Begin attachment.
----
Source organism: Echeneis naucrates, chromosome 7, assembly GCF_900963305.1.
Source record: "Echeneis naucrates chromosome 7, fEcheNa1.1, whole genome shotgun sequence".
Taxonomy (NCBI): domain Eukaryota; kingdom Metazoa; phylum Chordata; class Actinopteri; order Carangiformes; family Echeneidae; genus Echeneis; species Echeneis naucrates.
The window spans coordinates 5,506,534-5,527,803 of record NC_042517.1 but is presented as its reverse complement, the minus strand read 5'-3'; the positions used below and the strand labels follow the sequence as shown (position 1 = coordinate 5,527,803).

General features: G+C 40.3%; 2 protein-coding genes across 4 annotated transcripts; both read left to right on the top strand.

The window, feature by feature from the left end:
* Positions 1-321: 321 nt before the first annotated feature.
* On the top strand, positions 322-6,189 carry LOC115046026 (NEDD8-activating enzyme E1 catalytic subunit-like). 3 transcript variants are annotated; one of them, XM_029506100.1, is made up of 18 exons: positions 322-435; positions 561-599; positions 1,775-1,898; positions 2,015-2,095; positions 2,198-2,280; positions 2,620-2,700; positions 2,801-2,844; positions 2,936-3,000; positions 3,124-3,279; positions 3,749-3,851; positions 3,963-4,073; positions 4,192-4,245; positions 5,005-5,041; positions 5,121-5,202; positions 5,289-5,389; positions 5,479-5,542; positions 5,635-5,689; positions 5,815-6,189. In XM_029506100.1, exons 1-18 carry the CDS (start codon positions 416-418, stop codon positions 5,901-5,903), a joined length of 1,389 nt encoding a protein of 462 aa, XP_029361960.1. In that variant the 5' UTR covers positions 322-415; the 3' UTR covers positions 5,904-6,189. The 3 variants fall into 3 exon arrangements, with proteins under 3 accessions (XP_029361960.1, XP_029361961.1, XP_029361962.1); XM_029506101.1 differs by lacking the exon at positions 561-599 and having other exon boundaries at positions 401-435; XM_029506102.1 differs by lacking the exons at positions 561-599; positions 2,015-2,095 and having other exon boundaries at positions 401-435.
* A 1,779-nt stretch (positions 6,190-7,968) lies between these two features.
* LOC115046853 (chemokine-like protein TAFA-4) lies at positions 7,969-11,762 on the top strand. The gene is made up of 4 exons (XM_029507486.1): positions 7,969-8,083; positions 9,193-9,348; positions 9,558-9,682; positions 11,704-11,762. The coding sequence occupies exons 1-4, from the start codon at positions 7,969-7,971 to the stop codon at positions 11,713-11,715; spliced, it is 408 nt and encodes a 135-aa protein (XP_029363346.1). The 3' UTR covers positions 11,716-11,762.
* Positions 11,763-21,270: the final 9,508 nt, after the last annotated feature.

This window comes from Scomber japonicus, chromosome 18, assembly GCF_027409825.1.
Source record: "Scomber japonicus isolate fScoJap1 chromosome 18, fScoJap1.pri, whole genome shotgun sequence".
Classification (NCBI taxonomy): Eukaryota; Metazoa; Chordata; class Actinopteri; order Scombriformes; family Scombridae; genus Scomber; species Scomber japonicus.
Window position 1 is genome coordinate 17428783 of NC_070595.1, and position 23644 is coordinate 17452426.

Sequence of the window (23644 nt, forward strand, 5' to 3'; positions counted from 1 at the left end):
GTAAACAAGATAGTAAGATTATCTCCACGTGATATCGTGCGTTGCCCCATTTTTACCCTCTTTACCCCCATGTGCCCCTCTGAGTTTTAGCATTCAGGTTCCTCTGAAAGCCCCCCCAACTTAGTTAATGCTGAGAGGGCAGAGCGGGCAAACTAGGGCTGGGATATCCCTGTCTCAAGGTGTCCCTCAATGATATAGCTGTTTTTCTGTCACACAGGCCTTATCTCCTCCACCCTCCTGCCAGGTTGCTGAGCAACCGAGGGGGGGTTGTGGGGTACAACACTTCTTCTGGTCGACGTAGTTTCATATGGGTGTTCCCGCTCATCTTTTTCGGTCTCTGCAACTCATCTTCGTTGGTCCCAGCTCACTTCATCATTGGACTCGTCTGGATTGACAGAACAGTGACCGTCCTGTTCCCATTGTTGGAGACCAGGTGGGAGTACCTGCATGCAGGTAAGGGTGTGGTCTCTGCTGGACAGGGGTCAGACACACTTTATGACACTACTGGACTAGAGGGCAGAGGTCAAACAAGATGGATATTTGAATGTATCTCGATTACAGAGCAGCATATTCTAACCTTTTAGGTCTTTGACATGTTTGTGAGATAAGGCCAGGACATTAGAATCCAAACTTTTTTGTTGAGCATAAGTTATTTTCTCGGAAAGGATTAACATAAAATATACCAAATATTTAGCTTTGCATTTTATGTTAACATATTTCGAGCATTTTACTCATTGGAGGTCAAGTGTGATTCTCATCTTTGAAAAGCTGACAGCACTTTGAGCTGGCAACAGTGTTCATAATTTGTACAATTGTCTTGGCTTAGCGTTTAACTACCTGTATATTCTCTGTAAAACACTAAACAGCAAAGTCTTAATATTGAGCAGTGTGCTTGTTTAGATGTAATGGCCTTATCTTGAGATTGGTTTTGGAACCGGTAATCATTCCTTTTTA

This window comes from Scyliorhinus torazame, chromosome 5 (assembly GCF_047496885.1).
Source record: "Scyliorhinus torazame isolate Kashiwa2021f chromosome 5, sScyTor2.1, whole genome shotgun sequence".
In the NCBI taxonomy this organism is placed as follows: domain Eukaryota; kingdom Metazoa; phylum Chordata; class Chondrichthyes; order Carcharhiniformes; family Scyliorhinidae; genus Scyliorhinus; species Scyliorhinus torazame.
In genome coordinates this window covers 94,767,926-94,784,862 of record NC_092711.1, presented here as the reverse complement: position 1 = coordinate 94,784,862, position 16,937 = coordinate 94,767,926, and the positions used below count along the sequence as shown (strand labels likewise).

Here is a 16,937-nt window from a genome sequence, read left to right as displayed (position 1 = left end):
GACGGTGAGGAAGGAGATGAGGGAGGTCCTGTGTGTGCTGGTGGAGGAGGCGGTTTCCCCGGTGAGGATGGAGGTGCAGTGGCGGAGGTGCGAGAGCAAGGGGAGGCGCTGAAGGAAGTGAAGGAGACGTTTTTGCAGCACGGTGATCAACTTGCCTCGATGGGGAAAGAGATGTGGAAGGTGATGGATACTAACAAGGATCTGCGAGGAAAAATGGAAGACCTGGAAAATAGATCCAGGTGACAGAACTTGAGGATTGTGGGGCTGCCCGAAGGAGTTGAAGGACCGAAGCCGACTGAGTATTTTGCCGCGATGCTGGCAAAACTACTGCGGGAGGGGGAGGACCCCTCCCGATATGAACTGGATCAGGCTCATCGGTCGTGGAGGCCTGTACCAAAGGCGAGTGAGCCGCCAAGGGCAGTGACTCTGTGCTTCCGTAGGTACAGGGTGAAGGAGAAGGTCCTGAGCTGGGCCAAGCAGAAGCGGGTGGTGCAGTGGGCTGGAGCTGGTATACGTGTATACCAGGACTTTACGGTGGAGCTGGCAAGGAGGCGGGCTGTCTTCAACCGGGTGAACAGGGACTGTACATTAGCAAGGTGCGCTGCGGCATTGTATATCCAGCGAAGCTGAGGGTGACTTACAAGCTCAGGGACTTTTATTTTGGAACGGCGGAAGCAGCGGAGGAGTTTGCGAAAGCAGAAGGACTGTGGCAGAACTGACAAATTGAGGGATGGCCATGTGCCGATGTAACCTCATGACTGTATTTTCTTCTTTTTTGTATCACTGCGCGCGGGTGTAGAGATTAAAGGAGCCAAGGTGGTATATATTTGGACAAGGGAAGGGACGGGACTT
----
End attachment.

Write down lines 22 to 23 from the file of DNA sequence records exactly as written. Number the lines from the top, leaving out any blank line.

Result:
Here is a 16,937-nt window from a genome sequence, read left to right as displayed (position 1 = left end):
GACGGTGAGGAAGGAGATGAGGGAGGTCCTGTGTGTGCTGGTGGAGGAGGCGGTTTCCCCGGTGAGGATGGAGGTGCAGTGGCGGAGGTGCGAGAGCAAGGGGAGGCGCTGAAGGAAGTGAAGGAGACGTTTTTGCAGCACGGTGATCAACTTGCCTCGATGGGGAAAGAGATGTGGAAGGTGATGGATACTAACAAGGATCTGCGAGGAAAAATGGAAGACCTGGAAAATAGATCCAGGTGACAGAACTTGAGGATTGTGGGGCTGCCCGAAGGAGTTGAAGGACCGAAGCCGACTGAGTATTTTGCCGCGATGCTGGCAAAACTACTGCGGGAGGGGGAGGACCCCTCCCGATATGAACTGGATCAGGCTCATCGGTCGTGGAGGCCTGTACCAAAGGCGAGTGAGCCGCCAAGGGCAGTGACTCTGTGCTTCCGTAGGTACAGGGTGAAGGAGAAGGTCCTGAGCTGGGCCAAGCAGAAGCGGGTGGTGCAGTGGGCTGGAGCTGGTATACGTGTATACCAGGACTTTACGGTGGAGCTGGCAAGGAGGCGGGCTGTCTTCAACCGGGTGAACAGGGACTGTACATTAGCAAGGTGCGCTGCGGCATTGTATATCCAGCGAAGCTGAGGGTGACTTACAAGCTCAGGGACTTTTATTTTGGAACGGCGGAAGCAGCGGAGGAGTTTGCGAAAGCAGAAGGACTGTGGCAGAACTGACAAATTGAGGGATGGCCATGTGCCGATGTAACCTCATGACTGTATTTTCTTCTTTTTTGTATCACTGCGCGCGGGTGTAGAGATTAAAGGAGCCAAGGTGGTATATATTTGGACAAGGGAAGGGACGGGACTT